At least sixteen Illinois cases are now linked to the reports of elevated lead levels in recalled cinnamon applesauce pouches. To learn more about the recall, go to https://www.cdc.gov/nceh/lead/news/lead-poisoning-outbreak-linked-to-cinnamon-applesauce-pouches.html. If you or a family member consumed this product, consult your health care provider.
IDPH and Stickney Public Health District Report a Cluster of Legionnaires’ Disease Cases in Burbank
CHICAGO – The Illinois Department of Public Health (IDPH), working with the Stickney Public Health District, is investigating a cluster of Legionnaires’ disease cases in Burbank, Illinois, with onset dates between June and August. IDPH has advised hospitals and providers in the area to consider Legionnaires’ disease in diagnosing patients with clinically compatible illnesses.
Illinois local health departments investigating cases of Legionnaires’ disease were asked to inquire about any time spent in Burbank during the 14 days prior to onset of symptoms. Three cases were epidemiologically linked and one case was geographically linked to St. Albert the Great Church in Burbank. IDPH’s Environmental Health staff inspected the church and collected samples. Laboratory tests detected the presence of legionella in the church’s cooling tower.
The church is fully cooperating in remediating the cooling tower and notifying parishioners of the situation. The cooling tower will be shut down until legionella is no longer detected.
“As the epidemiological and environmental investigation of this Legionnaires’ disease cluster continues, it is important to release this information to ensure that anyone with risk factors who feels symptoms is aware and seeks evaluation and treatment,” said IDPH Director Dr. Sameer Vohra. “Legionnaires’ disease usually begins with a high fever (102 degrees F to 105 degrees F), chills, muscle aches, cough and shortness of breath, and symptoms usually develop up to two weeks after exposure.”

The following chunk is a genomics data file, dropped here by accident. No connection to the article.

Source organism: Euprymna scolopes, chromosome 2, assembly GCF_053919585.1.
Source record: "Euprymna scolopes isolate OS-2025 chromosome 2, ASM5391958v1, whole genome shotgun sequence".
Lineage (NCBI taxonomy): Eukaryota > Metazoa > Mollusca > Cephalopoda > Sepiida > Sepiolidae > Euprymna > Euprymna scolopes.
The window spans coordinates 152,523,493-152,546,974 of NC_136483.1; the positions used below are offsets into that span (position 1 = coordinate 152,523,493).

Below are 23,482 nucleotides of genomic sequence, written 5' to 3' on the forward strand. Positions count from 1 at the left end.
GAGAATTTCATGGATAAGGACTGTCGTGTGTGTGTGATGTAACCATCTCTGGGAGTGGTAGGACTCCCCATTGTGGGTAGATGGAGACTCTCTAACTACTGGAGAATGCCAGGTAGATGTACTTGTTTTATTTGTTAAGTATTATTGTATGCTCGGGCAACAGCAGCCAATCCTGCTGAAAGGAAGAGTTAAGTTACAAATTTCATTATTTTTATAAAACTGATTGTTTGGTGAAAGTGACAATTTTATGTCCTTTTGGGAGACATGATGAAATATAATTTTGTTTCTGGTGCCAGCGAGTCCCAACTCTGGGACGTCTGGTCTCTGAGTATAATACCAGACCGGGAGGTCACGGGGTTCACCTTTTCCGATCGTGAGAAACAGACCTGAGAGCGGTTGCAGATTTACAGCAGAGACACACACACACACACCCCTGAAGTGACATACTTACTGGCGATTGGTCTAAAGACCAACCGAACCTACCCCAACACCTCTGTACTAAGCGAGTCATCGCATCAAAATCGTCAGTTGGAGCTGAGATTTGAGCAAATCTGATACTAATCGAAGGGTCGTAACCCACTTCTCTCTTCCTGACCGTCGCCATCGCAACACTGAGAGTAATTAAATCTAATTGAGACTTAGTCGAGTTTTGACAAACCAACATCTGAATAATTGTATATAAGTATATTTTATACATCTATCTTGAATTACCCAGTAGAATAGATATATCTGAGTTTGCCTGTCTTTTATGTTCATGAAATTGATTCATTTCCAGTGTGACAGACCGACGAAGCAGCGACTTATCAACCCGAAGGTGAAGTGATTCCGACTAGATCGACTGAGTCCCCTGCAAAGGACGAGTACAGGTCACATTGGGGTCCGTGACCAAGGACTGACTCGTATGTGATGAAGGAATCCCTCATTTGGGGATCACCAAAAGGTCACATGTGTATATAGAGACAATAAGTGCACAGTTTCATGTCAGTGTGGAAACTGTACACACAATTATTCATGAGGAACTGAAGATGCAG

Legionnaires’ disease is a serious lung infection (pneumonia) that people can get by breathing in small droplets of water containing Legionella bacteria. It is not transmitted person-to-person. Outbreaks are most commonly associated with buildings or structures that have complex water systems, like hotels, hospitals, long-term care facilities, and cruise ships. The bacterium can become a health concern when it grows and spreads in human-made water systems, like hot tubs, cooling towers, hot water tanks, large plumbing systems, and decorative fountains.
Most healthy people do not get Legionnaires’ disease after being exposed to Legionella bacteria. People at increased risk of Legionnaire’s disease are those 50 years of age or older, or those who have certain risk factors, such as being a current or former smoker, having a chronic disease, or having a weakened immune system. In 2021 Illinois reported 522 cases of Legionnaires’ disease statewide with 227 confirmed to date in 2022